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January 1948

NONVIBRATORY TINNITUS: Factors Underlying Subaudible and Audible Irritations

Arch Otolaryngol. 1948;47(1):29-36. doi:10.1001/archotol.1948.00690030036004

FOUR YEARS AGO, before the American Laryngological, Rhinological and Otological Society, Inc., I read a paper entitled "The Control of Head Noises."1 The opening paragraph in that paper seems appropriate for repetition here. It stated:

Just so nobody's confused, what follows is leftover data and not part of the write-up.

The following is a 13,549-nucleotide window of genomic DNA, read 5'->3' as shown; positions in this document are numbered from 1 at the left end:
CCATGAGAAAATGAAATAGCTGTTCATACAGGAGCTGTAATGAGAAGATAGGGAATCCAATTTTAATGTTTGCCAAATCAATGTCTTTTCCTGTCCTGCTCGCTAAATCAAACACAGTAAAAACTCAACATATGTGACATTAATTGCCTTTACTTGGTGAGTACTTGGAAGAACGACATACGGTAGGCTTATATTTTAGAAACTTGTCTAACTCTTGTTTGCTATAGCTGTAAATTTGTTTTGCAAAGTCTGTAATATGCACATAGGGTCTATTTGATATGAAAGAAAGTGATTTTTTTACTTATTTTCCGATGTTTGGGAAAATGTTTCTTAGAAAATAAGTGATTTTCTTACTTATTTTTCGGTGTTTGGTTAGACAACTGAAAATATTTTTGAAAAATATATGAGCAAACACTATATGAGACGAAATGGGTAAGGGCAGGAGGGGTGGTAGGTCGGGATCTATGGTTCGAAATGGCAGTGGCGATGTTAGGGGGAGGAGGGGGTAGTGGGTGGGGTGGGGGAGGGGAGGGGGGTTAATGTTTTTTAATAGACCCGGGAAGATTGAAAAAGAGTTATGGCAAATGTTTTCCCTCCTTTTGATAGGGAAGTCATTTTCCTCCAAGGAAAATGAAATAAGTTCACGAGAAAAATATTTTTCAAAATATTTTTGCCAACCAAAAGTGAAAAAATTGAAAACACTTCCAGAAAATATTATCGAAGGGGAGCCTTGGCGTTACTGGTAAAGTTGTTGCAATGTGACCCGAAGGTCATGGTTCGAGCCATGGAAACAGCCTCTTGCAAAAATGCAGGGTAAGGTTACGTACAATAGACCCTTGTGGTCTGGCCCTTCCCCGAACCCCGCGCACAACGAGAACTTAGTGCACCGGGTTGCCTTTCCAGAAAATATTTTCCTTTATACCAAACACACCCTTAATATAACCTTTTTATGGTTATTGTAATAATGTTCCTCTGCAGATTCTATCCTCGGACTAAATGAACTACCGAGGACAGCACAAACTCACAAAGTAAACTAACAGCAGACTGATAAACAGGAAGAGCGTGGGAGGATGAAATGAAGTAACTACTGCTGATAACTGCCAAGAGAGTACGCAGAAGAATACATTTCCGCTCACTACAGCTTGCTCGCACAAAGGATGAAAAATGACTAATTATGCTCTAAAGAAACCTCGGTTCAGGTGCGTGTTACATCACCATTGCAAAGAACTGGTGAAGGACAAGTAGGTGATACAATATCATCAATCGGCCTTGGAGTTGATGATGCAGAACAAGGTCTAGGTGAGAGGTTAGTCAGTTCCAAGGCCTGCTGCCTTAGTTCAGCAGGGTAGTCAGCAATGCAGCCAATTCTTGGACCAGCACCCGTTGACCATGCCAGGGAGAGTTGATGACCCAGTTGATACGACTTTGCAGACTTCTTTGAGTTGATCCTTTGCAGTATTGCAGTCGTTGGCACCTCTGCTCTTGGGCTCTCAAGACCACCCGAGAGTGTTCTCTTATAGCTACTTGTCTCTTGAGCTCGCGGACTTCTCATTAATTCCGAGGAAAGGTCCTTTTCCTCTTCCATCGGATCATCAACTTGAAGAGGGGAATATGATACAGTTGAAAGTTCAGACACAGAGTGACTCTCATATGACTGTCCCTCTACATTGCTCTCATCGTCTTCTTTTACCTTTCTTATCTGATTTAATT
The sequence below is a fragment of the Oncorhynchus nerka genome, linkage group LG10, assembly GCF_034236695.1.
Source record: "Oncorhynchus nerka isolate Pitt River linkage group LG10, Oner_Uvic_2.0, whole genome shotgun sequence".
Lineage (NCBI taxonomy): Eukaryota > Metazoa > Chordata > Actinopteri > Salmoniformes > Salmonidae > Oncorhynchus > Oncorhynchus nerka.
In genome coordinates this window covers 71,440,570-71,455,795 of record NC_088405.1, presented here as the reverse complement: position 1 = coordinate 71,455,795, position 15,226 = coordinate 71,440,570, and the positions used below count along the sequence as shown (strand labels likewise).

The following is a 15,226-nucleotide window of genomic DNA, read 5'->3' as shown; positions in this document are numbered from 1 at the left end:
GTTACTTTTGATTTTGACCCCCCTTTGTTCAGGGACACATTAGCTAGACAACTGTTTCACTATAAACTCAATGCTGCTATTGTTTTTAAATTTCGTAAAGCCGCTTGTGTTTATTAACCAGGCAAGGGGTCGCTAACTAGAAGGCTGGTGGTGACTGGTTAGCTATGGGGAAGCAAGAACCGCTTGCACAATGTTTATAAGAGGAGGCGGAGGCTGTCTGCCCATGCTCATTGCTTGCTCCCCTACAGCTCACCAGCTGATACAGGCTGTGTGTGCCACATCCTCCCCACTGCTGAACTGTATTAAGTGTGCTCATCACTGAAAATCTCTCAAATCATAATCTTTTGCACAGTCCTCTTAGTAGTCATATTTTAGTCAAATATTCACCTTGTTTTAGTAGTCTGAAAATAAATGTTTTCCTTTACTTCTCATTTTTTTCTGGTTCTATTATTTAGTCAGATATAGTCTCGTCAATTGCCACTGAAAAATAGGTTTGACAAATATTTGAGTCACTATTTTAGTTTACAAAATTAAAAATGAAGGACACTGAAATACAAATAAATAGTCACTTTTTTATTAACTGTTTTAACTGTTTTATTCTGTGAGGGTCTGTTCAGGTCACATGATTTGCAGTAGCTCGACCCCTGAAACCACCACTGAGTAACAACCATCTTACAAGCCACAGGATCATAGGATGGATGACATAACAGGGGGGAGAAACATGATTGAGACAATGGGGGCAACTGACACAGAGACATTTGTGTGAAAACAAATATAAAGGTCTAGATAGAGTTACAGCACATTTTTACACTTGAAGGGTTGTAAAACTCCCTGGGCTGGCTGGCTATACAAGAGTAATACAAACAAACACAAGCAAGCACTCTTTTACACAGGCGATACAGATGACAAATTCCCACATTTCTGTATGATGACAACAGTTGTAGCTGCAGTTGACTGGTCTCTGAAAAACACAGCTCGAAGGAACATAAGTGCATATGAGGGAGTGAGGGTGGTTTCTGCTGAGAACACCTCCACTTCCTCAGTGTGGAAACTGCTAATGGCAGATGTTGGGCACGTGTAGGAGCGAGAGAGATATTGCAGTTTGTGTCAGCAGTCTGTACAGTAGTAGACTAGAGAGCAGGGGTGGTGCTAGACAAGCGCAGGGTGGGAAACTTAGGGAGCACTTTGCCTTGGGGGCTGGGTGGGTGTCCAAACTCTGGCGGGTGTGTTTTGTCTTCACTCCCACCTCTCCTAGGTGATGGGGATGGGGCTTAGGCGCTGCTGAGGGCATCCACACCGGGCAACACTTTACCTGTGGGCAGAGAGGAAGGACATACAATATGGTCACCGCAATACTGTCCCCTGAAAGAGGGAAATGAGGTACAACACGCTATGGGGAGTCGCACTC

If one disregards the auditory hallucinations occurring in organic diseases of the brain and in the psychoses, there are two kinds of tinnitus: (1) vibratory, caused by actual autogenous vibrations reaching the ear from any part of the body, and (2) nonvibratory, caused by biochemical irritation of the auditory neural mechanism.2 Either of these two kinds of tinnitus may be superimposed on the other, in which case either one with sufficient intensity and proper frequency can diminish or increase the loudness and change the timber and therefore the degree of annoyance of the other.

In the present paper I shall deal with the second or nonvibratory type of tinnitus and shall discuss means for exploring

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